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Dime novel, though it has a specific meaning, has also become a catch-all term for several different (but related) forms of late 19th-century and early 20th-century U.S. popular fiction, including "true" dime novels, story papers, five- and ten-cent weekly libraries, "thick book" reprints, and sometimes even early pulp magazines.[notes 1] The term was being used as a title as late as 1940, in the short-lived pulp Western Dime Novels. Dime novels are, at least in spirit, the antecedent of today's mass market paperbacks, comic books, and even television shows and movies based on the dime novel genres. In the modern age, "dime novel" has become a term to describe any quickly written, lurid potboiler and as such is generally used as a pejorative to describe a sensationalized yet superficial piece of written work.
1860, publishers Erastus and Irwin Beadle released a new series of cheap paperbacks, entitled Beadle's Dime Novels. The name became the general term for similar paperbacks produced by different publishers throughout the early twentieth century. The first book in Irwin and Beadle's series was Maleaska, the Indian Wife of the White Hunter, by Ann S. Stephens, dated June 9, 1860. The novel was essentially a reprint of Stephens's earlier serial that appeared in the Ladies' Companion magazine in February, March and April 1839. It sold more than 65,000 copies within the first few months of its publication as a dime novel. The dime novels varied in size, even within this first Beadle series, but were roughly 6.5 by 4.25 inches (16.5 by 10.80 cm), with 100 pages. The first 28 were published without a cover illustration, in a salmon colored paper wrapper, but a woodblock print was added with issue 29, and reprints of the first 28 had an illustration added to the cover. Of course, the books were priced at ten cents.
This series ran for 321 issues, and established almost all the conventions of the genre, from the lurid and outlandish story to the melodramatic double titling that was used right up to the very end in the 1920s. Most of the stories were frontier tales reprinted from the vast backlog of serials in the story papers and other sources,[notes 2] as well as many originals.
As the popularity of dime novels increased, original stories came to be the norm. The books were themselves reprinted many times, sometimes with different covers, and the stories were often further reprinted in different series, and by different publishers.[notes 3]
Beadle's Dime Novels were immediately popular among young, working-class audiences, owing to an increased literacy rate around the time of the American Civil War. By the war's end, there were numerous competitors like George Munro and Robert DeWitt crowding the field, distinguishing their product only by title and the color choice of the paper wrappers. Even Beadle & Adams had their own alternate "brands", such as the Frank Starr line. As a whole, the quality of the fiction was derided by higher brow critics and the term 'dime novel' quickly came to represent any form of cheap, sensational fiction, rather than the specific format.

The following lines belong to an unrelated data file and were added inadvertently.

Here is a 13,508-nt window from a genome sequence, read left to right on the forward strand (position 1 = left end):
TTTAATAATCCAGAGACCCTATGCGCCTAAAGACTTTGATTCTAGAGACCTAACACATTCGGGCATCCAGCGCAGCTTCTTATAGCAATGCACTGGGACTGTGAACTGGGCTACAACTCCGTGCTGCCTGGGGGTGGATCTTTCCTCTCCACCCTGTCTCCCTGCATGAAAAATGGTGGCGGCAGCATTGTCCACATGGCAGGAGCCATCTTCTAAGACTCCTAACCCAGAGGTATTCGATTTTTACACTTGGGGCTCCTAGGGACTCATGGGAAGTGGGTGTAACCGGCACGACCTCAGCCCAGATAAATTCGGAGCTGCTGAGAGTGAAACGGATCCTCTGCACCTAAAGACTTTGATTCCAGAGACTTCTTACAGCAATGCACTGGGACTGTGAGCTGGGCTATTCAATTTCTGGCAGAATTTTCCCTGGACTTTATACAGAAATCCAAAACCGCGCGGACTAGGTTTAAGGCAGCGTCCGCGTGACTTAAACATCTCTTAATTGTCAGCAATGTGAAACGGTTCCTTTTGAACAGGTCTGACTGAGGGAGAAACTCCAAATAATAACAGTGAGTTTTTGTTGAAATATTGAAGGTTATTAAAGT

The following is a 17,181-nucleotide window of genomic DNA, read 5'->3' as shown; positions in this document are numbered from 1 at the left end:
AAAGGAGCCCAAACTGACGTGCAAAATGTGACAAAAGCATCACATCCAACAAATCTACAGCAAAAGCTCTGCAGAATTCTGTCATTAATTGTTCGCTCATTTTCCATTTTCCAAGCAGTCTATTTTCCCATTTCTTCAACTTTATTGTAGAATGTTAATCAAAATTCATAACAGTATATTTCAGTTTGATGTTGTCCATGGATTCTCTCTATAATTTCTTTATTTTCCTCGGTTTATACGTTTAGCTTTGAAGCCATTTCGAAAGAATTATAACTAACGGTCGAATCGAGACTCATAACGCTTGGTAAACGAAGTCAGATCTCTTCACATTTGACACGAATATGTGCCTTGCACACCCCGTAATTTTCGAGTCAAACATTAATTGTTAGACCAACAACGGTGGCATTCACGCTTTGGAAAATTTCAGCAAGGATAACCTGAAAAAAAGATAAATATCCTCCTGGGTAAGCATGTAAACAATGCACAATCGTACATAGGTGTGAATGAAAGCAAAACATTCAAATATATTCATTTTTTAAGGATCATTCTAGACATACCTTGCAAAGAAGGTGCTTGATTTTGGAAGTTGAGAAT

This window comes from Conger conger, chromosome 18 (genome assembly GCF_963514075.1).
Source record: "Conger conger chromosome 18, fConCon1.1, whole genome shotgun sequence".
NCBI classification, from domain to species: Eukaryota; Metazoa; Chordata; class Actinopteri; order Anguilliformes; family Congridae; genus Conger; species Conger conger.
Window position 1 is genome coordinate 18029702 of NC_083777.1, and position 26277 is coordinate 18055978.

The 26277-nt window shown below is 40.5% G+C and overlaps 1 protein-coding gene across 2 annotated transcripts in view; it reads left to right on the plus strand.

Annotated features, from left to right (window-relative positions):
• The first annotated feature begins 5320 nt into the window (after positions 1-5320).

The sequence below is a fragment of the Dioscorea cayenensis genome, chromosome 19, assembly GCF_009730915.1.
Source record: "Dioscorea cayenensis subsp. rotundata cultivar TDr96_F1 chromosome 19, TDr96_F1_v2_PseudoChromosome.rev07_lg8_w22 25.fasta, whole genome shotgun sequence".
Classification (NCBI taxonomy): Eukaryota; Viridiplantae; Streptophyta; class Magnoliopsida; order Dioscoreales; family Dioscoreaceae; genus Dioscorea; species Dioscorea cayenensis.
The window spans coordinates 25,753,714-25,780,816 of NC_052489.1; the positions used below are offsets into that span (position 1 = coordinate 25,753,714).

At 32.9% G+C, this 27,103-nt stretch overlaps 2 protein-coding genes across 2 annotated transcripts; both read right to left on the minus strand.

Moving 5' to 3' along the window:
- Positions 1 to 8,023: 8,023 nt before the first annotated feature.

Adding to the general confusion as to what is or is not a dime novel, many of the series, though similar in design and subject matter, cost ten to fifteen cents. Even Beadle & Adams complicated the issue with a confusing array of titles in the same salmon colored covers at different prices. Also, there were a number of ten-cent, paper covered books of the period that featured medieval romance stories and soap opera-ish tales. This made it hard to define what falls within the definition of a true dime novel, with the division depending on format, price, or style of material for the classification. Examples of Dime Novel series that showcase the diversity of the term include: Bunce's Ten Cent Novels, Brady's Mercury Stories, Beadle's Dime Novels, Irwin P. Beadle's Ten Cent Stories, Munro's Ten Cent Novels, Dawley's Ten Penny Novels, Fireside Series, Chaney's Union Novels, DeWitt's Ten Cent Romances, Champion Novels, Frank Starr's American Novels, Ten Cent Novelettes, Richmond's Sensation Novels, Ten Cent Irish Novels, etc.
In 1874, Beadle & Adams by added the novelty of color to the covers when their New Dime Novels series replaced the flagship title. The New Dime Novels were issued with a dual numbering system on the cover, one continuing the numbering from the first series, and the second and more prominent one indicating the number within the current series, i.e., the first issue was numbered 1 (322). The stories were largely reprints from the first series. Like its predecessor, Beadle's New Dime Novels ran for 321 issues, until 1885.
As noted, much of the material for the dime novels came from the story papers, which were weekly, eight page newspaper-like publications, varying in size from tabloid to a full fledged newspaper format, and usually costing five or six cents. They started in the mid-1850s and were immensely popular, some titles running for over fifty years on a weekly schedule. They are perhaps best described as the television of their day, containing a variety of serial stories and articles, with something aimed at each members of the family, and often illustrated profusely with woodcut illustrations. Popular story papers included The Saturday Journal, Young Men of America, Golden Weekly, Golden Hours, Good News, Happy Days.[notes 4]
Although the larger part of the stories stood alone, in the late 1880s series characters began to appear and quickly grew in popularity. The original Frank Reade stories first appeared in Boys of New York. Old Sleuth, appearing in The Fireside Companion story paper beginning in 1872, was the first dime novel detective and began the trend away from the western and frontier stories that dominated the story papers and dime novels up to that time. He was the first character to use the word "sleuth" to denote a detective, the word's original definition being that of a bloodhound trained to track. And he also is responsible for the popularity of the use of the word "old" in the names of competing dime novel detectives, such as Old Cap Collier, Old Broadbrim, Old King Brady, Old Lightning, Old Ferret and many, many others. Nick Carter first appeared in 1886 in The New York Weekly. All three characters would graduate to their own ten-cent weekly titles within a few years.[notes 5]